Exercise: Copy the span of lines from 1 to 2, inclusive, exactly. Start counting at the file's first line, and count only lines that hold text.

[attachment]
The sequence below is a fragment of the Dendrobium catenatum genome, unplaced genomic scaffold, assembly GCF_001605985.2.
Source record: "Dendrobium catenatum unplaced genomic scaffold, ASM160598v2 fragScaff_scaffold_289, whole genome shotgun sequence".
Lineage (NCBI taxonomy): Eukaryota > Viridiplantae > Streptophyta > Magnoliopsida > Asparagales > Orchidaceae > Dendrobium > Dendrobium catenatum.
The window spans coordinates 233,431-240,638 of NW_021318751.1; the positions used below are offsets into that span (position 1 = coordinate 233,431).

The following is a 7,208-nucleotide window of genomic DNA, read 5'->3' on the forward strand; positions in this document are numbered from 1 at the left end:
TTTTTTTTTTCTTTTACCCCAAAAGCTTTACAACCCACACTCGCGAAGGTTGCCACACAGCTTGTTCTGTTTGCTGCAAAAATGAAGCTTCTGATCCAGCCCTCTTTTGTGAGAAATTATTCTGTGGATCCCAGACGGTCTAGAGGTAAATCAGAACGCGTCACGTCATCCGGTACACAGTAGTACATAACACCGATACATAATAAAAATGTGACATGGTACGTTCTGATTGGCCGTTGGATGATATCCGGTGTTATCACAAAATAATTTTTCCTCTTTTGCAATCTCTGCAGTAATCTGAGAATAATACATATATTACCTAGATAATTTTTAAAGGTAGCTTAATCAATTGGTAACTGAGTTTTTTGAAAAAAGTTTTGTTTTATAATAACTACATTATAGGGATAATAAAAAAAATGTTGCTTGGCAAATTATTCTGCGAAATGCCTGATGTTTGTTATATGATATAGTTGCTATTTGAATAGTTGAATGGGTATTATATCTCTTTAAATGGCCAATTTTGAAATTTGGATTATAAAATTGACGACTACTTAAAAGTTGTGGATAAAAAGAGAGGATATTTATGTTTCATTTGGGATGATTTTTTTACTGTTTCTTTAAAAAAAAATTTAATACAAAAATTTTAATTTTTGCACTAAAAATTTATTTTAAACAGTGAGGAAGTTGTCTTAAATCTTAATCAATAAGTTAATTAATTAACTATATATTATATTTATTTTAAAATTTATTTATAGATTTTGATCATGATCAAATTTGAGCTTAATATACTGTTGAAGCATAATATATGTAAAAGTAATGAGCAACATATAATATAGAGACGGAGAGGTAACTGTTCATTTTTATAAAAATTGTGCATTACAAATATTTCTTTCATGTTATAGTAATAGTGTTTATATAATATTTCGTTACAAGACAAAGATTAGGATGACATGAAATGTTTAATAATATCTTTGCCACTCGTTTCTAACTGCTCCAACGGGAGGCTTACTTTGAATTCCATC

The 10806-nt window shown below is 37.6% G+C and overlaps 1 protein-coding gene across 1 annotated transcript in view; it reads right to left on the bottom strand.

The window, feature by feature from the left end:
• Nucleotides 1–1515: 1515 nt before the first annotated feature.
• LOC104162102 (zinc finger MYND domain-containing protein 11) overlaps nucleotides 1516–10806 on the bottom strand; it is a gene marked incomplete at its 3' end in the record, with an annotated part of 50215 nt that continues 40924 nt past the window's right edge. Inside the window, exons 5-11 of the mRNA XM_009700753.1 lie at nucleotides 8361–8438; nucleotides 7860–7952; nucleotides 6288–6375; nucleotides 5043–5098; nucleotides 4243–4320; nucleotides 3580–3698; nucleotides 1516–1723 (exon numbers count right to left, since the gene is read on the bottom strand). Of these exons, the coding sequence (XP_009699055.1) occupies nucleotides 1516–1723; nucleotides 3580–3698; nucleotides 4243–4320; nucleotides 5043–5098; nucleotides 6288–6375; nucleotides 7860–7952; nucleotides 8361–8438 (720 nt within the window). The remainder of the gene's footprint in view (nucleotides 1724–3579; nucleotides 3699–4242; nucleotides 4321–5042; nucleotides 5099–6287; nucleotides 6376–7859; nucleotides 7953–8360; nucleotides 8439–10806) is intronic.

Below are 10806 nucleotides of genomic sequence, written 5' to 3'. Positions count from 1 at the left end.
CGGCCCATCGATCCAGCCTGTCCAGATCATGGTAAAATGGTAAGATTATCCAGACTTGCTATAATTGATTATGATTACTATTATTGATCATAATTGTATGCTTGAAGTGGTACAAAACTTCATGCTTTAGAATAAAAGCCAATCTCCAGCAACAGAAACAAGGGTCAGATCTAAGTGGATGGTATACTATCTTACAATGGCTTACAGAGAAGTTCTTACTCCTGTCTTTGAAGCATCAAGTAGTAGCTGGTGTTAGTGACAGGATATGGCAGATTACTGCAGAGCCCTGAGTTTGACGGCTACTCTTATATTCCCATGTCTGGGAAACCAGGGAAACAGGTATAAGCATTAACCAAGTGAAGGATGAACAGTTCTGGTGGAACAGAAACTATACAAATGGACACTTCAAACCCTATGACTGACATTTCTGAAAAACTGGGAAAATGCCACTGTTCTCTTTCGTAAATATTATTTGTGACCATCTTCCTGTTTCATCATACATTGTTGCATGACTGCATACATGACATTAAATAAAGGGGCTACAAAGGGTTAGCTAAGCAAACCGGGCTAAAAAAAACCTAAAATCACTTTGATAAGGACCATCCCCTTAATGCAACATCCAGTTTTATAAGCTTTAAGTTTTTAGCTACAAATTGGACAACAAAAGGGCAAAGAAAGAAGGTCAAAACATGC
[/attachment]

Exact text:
The sequence below is a fragment of the Dendrobium catenatum genome, unplaced genomic scaffold, assembly GCF_001605985.2.
Source record: "Dendrobium catenatum unplaced genomic scaffold, ASM160598v2 fragScaff_scaffold_289, whole genome shotgun sequence".